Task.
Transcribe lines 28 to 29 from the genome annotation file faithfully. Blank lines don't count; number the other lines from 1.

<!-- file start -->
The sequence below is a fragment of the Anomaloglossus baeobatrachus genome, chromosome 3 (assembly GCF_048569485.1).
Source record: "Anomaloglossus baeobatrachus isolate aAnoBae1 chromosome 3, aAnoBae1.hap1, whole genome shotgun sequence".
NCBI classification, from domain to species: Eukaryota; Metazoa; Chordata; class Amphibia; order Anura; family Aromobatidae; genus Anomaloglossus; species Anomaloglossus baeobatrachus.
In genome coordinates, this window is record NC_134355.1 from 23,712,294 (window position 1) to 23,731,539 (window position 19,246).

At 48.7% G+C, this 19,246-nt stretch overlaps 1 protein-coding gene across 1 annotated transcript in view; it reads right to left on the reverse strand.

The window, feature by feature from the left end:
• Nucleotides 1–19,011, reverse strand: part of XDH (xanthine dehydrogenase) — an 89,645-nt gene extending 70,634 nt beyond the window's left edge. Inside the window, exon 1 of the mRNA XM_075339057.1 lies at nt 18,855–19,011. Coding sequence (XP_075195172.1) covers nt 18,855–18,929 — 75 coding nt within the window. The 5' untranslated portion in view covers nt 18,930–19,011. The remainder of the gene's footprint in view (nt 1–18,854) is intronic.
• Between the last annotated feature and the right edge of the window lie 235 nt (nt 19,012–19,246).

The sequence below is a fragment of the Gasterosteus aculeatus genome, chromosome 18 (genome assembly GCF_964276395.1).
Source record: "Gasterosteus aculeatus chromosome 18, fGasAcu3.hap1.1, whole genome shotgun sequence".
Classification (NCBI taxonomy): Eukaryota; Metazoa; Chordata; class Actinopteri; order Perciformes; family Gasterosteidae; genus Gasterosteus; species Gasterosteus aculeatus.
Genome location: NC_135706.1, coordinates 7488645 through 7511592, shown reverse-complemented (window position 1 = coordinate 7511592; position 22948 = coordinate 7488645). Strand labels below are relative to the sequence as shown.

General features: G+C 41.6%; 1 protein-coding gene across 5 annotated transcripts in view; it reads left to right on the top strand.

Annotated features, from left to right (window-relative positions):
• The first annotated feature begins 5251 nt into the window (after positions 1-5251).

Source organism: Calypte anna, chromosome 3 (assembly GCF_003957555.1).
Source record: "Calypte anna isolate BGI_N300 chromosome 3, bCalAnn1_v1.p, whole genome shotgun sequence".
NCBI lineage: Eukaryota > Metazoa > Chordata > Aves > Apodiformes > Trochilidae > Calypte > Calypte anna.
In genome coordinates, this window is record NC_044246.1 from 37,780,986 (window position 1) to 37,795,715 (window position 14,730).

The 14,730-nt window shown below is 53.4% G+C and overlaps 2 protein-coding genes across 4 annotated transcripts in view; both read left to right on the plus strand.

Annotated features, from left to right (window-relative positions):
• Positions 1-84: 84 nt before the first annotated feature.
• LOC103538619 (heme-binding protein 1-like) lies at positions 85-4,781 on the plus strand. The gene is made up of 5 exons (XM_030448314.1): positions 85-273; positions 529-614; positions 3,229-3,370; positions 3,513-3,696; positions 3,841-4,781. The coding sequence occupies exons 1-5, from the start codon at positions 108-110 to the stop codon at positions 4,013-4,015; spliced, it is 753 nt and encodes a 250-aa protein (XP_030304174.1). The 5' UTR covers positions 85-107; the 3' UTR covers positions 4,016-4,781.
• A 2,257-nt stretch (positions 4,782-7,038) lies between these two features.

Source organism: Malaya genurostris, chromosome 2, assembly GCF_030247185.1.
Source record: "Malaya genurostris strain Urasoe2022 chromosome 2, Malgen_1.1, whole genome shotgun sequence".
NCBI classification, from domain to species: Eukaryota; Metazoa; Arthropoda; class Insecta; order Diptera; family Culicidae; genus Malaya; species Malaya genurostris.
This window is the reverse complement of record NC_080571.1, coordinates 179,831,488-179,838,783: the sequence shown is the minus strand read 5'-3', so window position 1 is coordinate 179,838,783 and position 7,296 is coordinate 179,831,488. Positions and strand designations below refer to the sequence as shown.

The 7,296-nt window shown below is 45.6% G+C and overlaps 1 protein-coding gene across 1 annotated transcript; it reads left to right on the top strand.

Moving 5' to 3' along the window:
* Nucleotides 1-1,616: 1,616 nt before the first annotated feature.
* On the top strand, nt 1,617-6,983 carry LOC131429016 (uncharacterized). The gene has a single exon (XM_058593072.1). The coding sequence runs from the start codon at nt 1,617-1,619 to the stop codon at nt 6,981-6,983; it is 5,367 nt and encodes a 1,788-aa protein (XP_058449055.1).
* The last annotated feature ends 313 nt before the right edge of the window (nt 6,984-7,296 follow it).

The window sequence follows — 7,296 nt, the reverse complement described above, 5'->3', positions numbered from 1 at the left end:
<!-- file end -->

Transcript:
This window is the reverse complement of record NC_080571.1, coordinates 179,831,488-179,838,783: the sequence shown is the minus strand read 5'-3', so window position 1 is coordinate 179,838,783 and position 7,296 is coordinate 179,831,488. Positions and strand designations below refer to the sequence as shown.

The 7,296-nt window shown below is 45.6% G+C and overlaps 1 protein-coding gene across 1 annotated transcript; it reads left to right on the top strand.